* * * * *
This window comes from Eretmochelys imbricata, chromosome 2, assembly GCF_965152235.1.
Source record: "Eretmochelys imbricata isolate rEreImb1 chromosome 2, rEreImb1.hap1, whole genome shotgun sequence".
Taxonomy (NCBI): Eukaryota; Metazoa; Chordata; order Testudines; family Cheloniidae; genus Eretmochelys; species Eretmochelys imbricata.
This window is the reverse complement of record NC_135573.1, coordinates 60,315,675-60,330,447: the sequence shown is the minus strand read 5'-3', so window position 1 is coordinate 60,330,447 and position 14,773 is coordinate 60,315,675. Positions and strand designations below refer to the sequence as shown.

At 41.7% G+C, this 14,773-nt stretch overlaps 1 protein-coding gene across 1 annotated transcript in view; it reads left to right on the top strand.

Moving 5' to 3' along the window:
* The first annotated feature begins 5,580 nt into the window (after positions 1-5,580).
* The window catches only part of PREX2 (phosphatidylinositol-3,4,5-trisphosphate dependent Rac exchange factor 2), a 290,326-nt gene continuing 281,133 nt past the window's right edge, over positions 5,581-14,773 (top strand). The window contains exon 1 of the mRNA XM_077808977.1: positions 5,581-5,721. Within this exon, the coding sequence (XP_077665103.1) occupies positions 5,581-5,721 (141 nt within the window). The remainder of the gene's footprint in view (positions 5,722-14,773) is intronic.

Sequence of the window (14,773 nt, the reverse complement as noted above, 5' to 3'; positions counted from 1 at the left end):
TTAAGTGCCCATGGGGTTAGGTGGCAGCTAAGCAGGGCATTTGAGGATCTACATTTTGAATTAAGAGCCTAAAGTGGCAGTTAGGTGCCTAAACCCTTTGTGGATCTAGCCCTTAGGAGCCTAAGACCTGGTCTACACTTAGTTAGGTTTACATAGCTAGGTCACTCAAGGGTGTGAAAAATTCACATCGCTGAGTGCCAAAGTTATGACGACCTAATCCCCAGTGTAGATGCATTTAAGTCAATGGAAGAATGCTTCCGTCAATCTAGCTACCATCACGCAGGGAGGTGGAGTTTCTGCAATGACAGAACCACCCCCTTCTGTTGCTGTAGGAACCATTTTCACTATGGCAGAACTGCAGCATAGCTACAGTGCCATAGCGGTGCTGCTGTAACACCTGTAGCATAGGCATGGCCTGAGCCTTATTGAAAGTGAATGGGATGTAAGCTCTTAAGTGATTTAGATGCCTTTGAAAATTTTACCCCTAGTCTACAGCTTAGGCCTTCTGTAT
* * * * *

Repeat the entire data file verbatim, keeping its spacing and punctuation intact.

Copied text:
This window comes from Eretmochelys imbricata, chromosome 2, assembly GCF_965152235.1.
Source record: "Eretmochelys imbricata isolate rEreImb1 chromosome 2, rEreImb1.hap1, whole genome shotgun sequence".
Taxonomy (NCBI): Eukaryota; Metazoa; Chordata; order Testudines; family Cheloniidae; genus Eretmochelys; species Eretmochelys imbricata.
This window is the reverse complement of record NC_135573.1, coordinates 60,315,675-60,330,447: the sequence shown is the minus strand read 5'-3', so window position 1 is coordinate 60,330,447 and position 14,773 is coordinate 60,315,675. Positions and strand designations below refer to the sequence as shown.

At 41.7% G+C, this 14,773-nt stretch overlaps 1 protein-coding gene across 1 annotated transcript in view; it reads left to right on the top strand.

Moving 5' to 3' along the window:
* The first annotated feature begins 5,580 nt into the window (after positions 1-5,580).
* The window catches only part of PREX2 (phosphatidylinositol-3,4,5-trisphosphate dependent Rac exchange factor 2), a 290,326-nt gene continuing 281,133 nt past the window's right edge, over positions 5,581-14,773 (top strand). The window contains exon 1 of the mRNA XM_077808977.1: positions 5,581-5,721. Within this exon, the coding sequence (XP_077665103.1) occupies positions 5,581-5,721 (141 nt within the window). The remainder of the gene's footprint in view (positions 5,722-14,773) is intronic.

Sequence of the window (14,773 nt, the reverse complement as noted above, 5' to 3'; positions counted from 1 at the left end):
TTAAGTGCCCATGGGGTTAGGTGGCAGCTAAGCAGGGCATTTGAGGATCTACATTTTGAATTAAGAGCCTAAAGTGGCAGTTAGGTGCCTAAACCCTTTGTGGATCTAGCCCTTAGGAGCCTAAGACCTGGTCTACACTTAGTTAGGTTTACATAGCTAGGTCACTCAAGGGTGTGAAAAATTCACATCGCTGAGTGCCAAAGTTATGACGACCTAATCCCCAGTGTAGATGCATTTAAGTCAATGGAAGAATGCTTCCGTCAATCTAGCTACCATCACGCAGGGAGGTGGAGTTTCTGCAATGACAGAACCACCCCCTTCTGTTGCTGTAGGAACCATTTTCACTATGGCAGAACTGCAGCATAGCTACAGTGCCATAGCGGTGCTGCTGTAACACCTGTAGCATAGGCATGGCCTGAGCCTTATTGAAAGTGAATGGGATGTAAGCTCTTAAGTGATTTAGATGCCTTTGAAAATTTTACCCCTAGTCTACAGCTTAGGCCTTCTGTAT